The Jaigaon Merchant Association assures that it will look into the issue and report it to the district administration if it continues
INR: Despite exchange counters being opened to solve the disparity between the Indian rupee and ngultrum, illegal buying and selling of rupees in the border town of Jaigaon still thrives.
There are a handful of small shops that exchange the two currencies illegally and charging between one to two percent of the amount exchanged.
Labeling the situation as “a minor one,” the Jaigaon Merchant Association (JMA) general secretary RS Gupta said the problem would be looked into.
“This trend is there because these few people are taking advantage of urgency,” he said.
RS Gupta explained there were dealers from Siliguri who come for collection in Jaigaon. With limited time, they have to buy rupees, giving way to illegal exchange.
However, if such practice continues, the association has decided to report it to the district administration for action.
“For now, we have asked all the businessmen in Jaigaon to cooperate and accept ngultrum,” RS Gupta said.
The JMA general secretary, meanwhile, told Kuensel that the rupee-ngultrum discrepancy would be solved by this month.
Jaigaon Motor Dealer Welfare Association (JMDWA) joint secretary, Tapash Mukherjee also said their association has asked member traders to accept ngultrums. Pointing out that the disparity problem is almost solved, he added JMDWA is constantly focused on occurrences of illegal exchanges.
Although traders from across the border were allowed to acquire demand drafts for rupee in Bhutanese banks in Phuentsholing, there are however concerns of duplication, after it was announced that a person from across the border could avail Rs 50,000 in cash a month.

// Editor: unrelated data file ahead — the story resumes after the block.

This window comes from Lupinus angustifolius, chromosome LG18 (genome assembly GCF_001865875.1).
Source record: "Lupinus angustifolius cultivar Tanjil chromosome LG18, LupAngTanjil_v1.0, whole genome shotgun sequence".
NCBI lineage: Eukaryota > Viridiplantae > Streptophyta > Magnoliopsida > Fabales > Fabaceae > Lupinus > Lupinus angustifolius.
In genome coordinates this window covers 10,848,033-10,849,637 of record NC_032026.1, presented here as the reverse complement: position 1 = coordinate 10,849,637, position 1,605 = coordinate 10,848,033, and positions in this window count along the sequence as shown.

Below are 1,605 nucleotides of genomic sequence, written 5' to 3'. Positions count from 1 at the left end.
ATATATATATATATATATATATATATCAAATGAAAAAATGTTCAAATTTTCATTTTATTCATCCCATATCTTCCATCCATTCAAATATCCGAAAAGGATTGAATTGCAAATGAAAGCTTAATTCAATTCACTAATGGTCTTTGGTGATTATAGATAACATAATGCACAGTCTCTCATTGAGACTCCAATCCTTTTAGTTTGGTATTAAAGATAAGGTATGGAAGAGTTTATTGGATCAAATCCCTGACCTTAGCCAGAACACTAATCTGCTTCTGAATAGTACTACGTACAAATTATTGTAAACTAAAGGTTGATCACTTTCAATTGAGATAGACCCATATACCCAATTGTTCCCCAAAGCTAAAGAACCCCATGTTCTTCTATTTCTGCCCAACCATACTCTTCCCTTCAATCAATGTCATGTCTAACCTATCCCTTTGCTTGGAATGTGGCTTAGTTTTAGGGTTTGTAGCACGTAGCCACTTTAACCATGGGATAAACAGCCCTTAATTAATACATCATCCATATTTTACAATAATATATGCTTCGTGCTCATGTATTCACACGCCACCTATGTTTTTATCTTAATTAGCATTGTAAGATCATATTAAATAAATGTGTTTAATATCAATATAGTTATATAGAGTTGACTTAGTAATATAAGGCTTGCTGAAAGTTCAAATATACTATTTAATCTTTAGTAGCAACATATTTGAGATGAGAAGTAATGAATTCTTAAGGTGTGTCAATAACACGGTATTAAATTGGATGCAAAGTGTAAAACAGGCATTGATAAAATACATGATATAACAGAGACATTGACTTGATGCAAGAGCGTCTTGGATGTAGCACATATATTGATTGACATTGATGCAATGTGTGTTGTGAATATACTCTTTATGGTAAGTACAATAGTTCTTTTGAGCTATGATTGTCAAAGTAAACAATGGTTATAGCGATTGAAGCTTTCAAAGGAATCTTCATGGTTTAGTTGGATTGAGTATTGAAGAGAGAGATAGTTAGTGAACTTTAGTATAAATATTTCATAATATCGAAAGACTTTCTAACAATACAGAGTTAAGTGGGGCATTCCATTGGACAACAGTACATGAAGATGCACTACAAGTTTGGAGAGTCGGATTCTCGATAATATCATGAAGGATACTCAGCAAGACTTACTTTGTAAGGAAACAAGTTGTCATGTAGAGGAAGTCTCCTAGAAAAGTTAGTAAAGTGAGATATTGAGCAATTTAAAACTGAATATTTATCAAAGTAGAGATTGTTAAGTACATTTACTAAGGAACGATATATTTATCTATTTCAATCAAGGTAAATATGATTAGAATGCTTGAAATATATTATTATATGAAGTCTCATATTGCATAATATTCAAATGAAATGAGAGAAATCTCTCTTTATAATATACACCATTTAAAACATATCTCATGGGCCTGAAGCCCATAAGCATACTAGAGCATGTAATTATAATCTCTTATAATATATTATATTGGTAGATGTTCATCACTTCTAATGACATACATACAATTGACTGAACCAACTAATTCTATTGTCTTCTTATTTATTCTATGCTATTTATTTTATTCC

“In the wake of fake voter cards immigration office had to deal with, duplication is possible in this matter,” the business representative in Phuentsholing, Phuntsho Wangdi said. “There is opportunity for this.”
Welcoming the initiative from the Royal Monetary Authority (RMA) and finance ministry, the business representative, on the other hand, said the business group in Phuentsholing were not consulted while traders from Jaigaon were consulted.
Meanwhile, RMA monitors the currency exchange counters. Identification numbers are recorded in the system and repeated exchanges are monitored.
A hotelier in Phuentsholing, Pema also said duplication could be a problem in the future.
“Anybody can avail,” the hotelier said, pointing out that duplication of voter cards and other cards was not a problem in the border towns these days. “There must be a system to check the authenticity of the documents.”
Local businessmen are also worried their businesses may suffer less profits with more Bhutanese rushing to Jaigaon as the rupee problem is now solved. Businesses in Phuentsholing had drastically improved with traders in Jaigaon asking for rupees.
Rajesh Rai, Phuentsholing